That's pretty advanced and it's more a marketing agency that uses affiliate marketing network as a lead source and has results-oriented pricing :smile:

P. S. I've learned/tried it for a few months. Got 3-figure total profit with few low-margin-profitable campaigns. Quit cause one of my campaigns suddenly started to produce very bad, almost the opposite results. Tried to figure out what happened, everything seemed fine. The I've tried to look at it from Brazilian IP (it was for Brazil)... They totally replaced their landing with some scam stuff that I was sending 4-figure traffic to...

I've decided that it's full of crap and immoral, but still believe it pretty much CENTS and profitable. With Time as the main issue, as for pretty much every other service-business.
 

MJ DeMarco

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That video is probably ten years old. Things might have changed, but the control issue still pervades, and as technological oligarchs grow stronger and more dominant, control will continue to be a bigger and bigger challenge for us smaller players. Affiliate marketing or not...
 
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nradam123

nradam123

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As someone who just sold my biz which was based on affiliate marketing only, MJ is 100% correct.

So I'm not following what's the issue here.
Interesting. Its hard to sell a CPA marketing company like mine, as we dont have a lot of assets except the team. Thats what i will be focusing on now, building assets like internal automation software. Making high traffic websites by creating content is not my thing at the moment.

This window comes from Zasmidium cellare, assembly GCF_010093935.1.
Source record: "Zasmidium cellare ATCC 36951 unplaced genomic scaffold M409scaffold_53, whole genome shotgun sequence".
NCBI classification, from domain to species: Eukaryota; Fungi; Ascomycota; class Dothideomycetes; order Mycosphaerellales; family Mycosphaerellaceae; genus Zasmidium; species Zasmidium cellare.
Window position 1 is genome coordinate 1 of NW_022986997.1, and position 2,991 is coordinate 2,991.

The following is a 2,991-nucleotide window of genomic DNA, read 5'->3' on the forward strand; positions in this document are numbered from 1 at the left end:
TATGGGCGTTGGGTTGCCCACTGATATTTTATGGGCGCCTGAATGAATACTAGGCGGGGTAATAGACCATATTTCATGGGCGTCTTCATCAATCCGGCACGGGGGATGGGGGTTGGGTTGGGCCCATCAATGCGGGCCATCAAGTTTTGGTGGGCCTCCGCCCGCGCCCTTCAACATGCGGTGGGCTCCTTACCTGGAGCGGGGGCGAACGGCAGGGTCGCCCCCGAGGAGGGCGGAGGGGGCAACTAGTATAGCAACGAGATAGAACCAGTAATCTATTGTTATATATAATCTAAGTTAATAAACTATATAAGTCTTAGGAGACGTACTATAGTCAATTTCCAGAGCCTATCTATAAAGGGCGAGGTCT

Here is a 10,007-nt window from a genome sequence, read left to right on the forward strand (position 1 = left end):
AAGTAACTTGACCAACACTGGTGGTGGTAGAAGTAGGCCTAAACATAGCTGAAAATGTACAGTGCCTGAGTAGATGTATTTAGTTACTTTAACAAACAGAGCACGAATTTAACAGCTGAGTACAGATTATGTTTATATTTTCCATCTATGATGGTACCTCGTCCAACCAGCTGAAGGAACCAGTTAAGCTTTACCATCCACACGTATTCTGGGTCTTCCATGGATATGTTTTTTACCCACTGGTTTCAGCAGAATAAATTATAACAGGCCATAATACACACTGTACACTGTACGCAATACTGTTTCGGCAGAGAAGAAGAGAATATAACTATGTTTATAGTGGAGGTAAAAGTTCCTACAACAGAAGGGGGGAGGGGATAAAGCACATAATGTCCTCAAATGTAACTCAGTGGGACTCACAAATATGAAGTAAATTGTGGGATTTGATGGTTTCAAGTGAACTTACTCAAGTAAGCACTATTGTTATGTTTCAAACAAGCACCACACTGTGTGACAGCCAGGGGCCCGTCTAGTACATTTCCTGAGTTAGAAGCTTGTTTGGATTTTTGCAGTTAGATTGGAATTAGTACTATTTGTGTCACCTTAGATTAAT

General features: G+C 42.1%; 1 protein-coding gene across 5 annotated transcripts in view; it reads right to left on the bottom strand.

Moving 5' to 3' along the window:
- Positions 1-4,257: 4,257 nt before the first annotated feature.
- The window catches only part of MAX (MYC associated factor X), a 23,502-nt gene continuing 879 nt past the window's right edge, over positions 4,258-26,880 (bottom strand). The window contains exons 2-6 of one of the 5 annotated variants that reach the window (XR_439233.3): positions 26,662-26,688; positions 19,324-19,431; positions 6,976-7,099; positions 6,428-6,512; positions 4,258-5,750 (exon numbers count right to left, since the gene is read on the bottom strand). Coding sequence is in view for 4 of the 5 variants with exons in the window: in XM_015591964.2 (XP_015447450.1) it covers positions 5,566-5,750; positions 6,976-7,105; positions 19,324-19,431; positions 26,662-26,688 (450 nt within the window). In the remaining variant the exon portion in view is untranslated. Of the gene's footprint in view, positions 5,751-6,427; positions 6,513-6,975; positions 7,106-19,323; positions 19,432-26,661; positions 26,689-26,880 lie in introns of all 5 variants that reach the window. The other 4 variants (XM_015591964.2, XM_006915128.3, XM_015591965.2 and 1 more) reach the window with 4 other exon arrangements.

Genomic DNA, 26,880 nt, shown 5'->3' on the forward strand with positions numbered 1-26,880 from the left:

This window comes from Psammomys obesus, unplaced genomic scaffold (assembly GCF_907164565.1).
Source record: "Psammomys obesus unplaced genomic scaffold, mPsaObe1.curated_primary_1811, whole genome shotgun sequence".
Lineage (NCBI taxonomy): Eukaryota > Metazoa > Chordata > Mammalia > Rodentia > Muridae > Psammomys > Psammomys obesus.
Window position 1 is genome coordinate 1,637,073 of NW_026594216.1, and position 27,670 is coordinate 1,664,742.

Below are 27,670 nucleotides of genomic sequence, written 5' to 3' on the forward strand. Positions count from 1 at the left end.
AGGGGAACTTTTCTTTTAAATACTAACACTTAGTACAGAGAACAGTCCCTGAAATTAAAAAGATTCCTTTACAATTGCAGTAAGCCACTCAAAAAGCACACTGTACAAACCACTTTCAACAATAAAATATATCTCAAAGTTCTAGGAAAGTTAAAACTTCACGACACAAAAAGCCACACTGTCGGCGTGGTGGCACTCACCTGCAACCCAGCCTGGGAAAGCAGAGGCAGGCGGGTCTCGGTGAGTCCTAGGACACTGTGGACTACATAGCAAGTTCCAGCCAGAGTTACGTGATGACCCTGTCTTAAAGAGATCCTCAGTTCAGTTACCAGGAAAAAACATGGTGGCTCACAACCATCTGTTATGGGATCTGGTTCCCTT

I'm glad to hear MJ talk about this a bit because I've been watching these very convincing videos online about people buying lambos via affiliate marketing, was curious about this.
Its true. Like i said in the opening post, I know people who are making 6-8 figures in a year. I am sure there are people who makes 9 figures too. But its not easy, most of them have a decade of experience.
 
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nradam123

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Interesting, may be a good strategy to build into my app.
If you have an app I recommend monetizing it using ads (Google Adx .etc because they pay in CPM basis and not CPC like Google Adsense. Its harder to get in, you will need atleast 100,000 visitors a month to get approval). I know a person who dominates app, has atleast a 50 person team who just builds app (This is India so hires are cheaper)

I think last year his in-app revenue was 18000 dollars, but his ad revenue on the same apps where 150 times. We had a mastermind and I saw this stats from his facebook app annie screenshot. His apps combined got downloaded 3 million times. You can use app annie to track all this info.

I am not the app guy, so I cant help much there.
 

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nradam123

nradam123

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P. S. I've learned/tried it for a few months. Got 3-figure total profit with few low-margin-profitable campaigns. Quit cause one of my campaigns suddenly started to produce very bad, almost the opposite results. Tried to figure out what happened, everything seemed fine. The I've tried to look at it from Brazilian IP (it was for Brazil)... They totally replaced their landing with some scam stuff that I was sending 4-figure traffic to...

I've decided that it's full of crap and immoral, but still believe it pretty much CENTS and profitable. With Time as the main issue, as for pretty much every other service-business.
100%. Affiliate networks scrape leads, traffic sources send bot traffic. Its the wild west in there. But you need to figure out how to tackle everything. Its a roller coaster ride for sure.